The Colombian Supreme Court wanted former President Alvaro Uribe‘s attempt to get re-elected in 2010 to fail because of an ongoing feud with the executive branch, according to a WikiLeaks cable released by newspaper El Espectador.
The “interbranch feud” between the judiciary and the executive began as a result of the DAS wiretapping scandal.
In a May 13, 2009, diplomatic cable sent to Washington, then-U.S. Ambassador William Brownfield described conversations with former Constitutional Court judge Mauricio Gonzalez in which the magistrate predicted that the struggle between the two branches of government would not be resolved quickly.
“The Supreme Court wants to see Uribe’s re-election bid fail and various government officials incarcerated for the DAS’s activities,” said Gonzalez
The statement referred to Uribe’s attempt to run for a third term in office in 2010 after already altering the constitution to run for an unprecedented second term in 2006.
The judge told Brownfield that the government had failed to produce details about the DAS wire-tapping scandal to the court which, in his words, had squandered any goodwill to improve the relationship between Uribe and the judges.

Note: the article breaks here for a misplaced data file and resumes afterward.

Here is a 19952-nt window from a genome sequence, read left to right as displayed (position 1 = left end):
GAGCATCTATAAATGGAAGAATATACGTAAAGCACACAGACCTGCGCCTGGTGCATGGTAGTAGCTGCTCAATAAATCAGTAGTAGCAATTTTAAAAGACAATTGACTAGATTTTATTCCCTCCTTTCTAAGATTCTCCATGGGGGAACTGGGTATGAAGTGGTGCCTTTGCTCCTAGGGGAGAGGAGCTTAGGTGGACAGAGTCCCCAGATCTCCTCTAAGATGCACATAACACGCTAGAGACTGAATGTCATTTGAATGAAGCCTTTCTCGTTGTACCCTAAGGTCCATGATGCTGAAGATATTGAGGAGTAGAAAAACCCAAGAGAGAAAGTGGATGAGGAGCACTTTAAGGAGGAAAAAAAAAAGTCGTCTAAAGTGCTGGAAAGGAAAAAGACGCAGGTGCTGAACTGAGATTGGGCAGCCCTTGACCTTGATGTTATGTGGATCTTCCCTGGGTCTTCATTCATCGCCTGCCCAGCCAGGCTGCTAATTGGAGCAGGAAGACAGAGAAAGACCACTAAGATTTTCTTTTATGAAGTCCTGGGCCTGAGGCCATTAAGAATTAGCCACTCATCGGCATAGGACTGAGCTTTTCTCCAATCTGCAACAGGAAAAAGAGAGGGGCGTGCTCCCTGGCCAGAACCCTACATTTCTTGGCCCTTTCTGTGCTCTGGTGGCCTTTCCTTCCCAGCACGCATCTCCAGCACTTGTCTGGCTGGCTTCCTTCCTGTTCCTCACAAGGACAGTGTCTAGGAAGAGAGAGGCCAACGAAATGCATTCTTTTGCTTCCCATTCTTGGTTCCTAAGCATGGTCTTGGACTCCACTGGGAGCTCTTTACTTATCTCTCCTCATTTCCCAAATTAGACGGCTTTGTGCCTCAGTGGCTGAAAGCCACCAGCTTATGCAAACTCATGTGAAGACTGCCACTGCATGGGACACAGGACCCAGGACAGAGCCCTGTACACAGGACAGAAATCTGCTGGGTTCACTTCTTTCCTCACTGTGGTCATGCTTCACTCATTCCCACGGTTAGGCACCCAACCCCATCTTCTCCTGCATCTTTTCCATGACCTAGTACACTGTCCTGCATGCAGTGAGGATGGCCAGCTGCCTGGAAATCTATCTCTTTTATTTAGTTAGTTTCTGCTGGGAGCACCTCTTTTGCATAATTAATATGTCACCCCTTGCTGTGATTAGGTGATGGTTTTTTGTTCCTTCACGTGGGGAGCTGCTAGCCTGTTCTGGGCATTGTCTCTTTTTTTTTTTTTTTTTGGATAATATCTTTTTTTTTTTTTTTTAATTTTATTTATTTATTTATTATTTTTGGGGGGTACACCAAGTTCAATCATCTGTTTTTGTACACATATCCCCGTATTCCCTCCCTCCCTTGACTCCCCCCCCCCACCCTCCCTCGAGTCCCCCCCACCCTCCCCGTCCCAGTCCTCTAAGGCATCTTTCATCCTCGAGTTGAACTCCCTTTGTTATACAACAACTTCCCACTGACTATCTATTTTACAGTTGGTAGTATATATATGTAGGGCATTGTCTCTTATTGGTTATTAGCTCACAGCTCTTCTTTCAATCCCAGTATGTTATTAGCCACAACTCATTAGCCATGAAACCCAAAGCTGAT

Former chief of the DAS counter-intelligence Jorge Alberto Lagos attributed the deterioration of the relationship between the court and the government to the involvement of Uribe’s advisor, Jose Obdulia Gaviria, and his personal secretary Bernardo Moreno, in the illegal wiretapping of Supreme Court judges.
In October 2010, Moreno was barred from holding public office for 18 years after a Supreme Court judge convicted him of ordering the DAS to carry out illegal wiretaps. Gaviria is currently under criminal investigation.
Former director of DAS Andres Peñate told the U.S. ambassador that he feared the Supreme Court was looking for scapegoats and that the judges “would not be happy until government officials — ideally Jose Obdulia Gaviria — were imprisoned.”
In a separate WikiLeaks cable released in February, Peñate accused Obdulio Gaviria of ordering illegal wiretapping of the U.S. ambassador. Peñate himself is currently under investigation for involvement in the scandal.
The executive branch “turned up the heat” against the judiciary as well, with former Partido de la U president Luis Carlos Restrepo renewing his request that Congress investigate several Supreme Court judges for their alleged links to narco-traffickers.
Brownfield wrote that in regard to the ongoing feud between the judicial and executive branches, “most observers see no end in sight.”